(Under revision). Urban displacement in Southern European cities during a time of permanent austerity. Evidence from Italy, Spain and Greece, ACME: International Journal for Critical Geographies, special issue Narrating displacement: Lived experiences of urban social and spatial exclusion.

(Under revision). with Rivas-Alonso C. “Anti-gentrification practices and the every day life” in Resistances: Between Theories and the Field serie speciale Resistance Studies: Critical Engagements with Power and Social Change, Sarah Murru e Abel Polese eds., Rownam & Littlefield International, London.

(Under revision). with Rivas-Alonso C. e Lees L. “Segregation, Gentrification and Social Mix”, in Companion to Wiley-Blackwell Encyclopedia of Urban and Regional Studies, Anthony Orum, Javier Ruiz-Tagle, Serena Vicari eds., Wiley-Blackwell, London.

(in press). with Rivas-Alonso C. e Lees L. “Resisting Planetary Gentrification: The value of Survivability in the Fight to Stay Put” in Justice and the City, edited by Heynen N., Aiello D. Keegan C. & Luke N., Routledge, ISBN: 978-1-138-32274-5.

(in press). “Probing the right to buy: changing forms of tenure in Garbatella, Rome” in Iconic Planned Communities: Challenge of Change, Freestone R., Corbin Sies M. and Gournay I. eds., Pennsylvania UP, Philadelphia.

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Conference locations and sustainability aspirations: towards an integrative framework?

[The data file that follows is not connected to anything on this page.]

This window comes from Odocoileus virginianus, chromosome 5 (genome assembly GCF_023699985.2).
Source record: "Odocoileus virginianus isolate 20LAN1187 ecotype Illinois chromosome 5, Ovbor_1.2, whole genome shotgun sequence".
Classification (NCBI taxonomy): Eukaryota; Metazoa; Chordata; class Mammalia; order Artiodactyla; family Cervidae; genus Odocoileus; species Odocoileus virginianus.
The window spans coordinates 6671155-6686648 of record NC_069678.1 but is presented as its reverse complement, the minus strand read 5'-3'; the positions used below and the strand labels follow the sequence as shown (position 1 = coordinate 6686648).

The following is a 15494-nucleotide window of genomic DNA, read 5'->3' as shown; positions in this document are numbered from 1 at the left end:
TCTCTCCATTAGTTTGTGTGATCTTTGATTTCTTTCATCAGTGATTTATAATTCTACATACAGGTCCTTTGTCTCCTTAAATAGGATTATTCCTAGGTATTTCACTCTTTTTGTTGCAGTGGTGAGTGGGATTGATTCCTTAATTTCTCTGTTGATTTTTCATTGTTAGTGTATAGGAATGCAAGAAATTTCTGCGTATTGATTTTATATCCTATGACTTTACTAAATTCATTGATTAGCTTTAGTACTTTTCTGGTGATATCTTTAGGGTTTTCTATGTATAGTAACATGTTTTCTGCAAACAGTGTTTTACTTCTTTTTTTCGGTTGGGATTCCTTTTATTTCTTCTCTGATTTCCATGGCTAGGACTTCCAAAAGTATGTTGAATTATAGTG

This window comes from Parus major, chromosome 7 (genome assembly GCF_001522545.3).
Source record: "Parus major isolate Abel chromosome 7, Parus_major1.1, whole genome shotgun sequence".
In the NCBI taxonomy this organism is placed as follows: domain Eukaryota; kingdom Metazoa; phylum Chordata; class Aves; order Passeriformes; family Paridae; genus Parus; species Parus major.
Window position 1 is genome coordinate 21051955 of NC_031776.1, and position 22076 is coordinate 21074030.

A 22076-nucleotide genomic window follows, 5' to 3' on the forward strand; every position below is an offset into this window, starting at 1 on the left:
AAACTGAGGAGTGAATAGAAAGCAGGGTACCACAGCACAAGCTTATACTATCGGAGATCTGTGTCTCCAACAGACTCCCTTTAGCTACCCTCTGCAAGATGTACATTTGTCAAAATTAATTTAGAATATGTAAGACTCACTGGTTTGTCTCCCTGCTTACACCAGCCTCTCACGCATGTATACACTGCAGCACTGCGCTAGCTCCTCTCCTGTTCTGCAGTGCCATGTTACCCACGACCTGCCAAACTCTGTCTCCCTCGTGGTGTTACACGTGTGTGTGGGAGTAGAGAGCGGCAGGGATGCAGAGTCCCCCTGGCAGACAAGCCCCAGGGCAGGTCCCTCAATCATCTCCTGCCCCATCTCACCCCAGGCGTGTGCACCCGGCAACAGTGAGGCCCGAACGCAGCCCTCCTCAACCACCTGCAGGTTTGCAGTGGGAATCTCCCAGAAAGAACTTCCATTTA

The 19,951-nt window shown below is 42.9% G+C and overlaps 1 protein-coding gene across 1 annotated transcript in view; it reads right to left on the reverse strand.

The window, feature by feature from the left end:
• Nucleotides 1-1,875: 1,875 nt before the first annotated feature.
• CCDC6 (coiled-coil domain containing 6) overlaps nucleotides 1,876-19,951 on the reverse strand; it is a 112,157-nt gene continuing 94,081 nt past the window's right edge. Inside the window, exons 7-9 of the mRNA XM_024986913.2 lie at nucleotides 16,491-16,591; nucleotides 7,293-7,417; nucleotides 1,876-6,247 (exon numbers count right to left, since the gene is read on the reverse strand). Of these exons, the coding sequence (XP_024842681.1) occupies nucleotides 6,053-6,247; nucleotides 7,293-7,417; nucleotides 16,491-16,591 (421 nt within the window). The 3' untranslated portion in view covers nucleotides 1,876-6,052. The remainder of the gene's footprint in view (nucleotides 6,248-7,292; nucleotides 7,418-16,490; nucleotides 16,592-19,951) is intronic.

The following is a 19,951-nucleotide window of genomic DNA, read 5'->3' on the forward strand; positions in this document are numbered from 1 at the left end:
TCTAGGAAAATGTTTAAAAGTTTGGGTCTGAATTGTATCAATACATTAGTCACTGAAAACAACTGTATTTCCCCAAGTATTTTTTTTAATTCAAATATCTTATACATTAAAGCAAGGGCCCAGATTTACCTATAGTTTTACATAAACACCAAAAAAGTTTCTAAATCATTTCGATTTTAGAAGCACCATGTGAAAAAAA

Editor’s note: The blog of the AESOP Young Academics network is a great place to share and showcase your research about a wide range of topics related to spatial planning. Here is a timely case in point, published on the final day of the YA conference 2019 in Darmstadt. 

Authors: Fabian Wenner (Munich University of Technology), Freke Caset (Ghent University), Bart de Wit (Ghent University).

Academic conferences convey many benefits. They facilitate knowledge exchange, foster personal networks and expose participants to different and inspiring spatial and socio-institutional environments. They may furthermore offer escape from daily routines and provide the chance of experiencing new, perhaps exotic, places. Unsurprisingly, over the last decade academic conferences have grown strongly in number and size. This is a trend that has been supported by the expansion of universities and the differentiation of disciplines, but also by the relative reduction of the costs and effort to participate. Some conference series have developed into global events attracting scholars from all over the planet.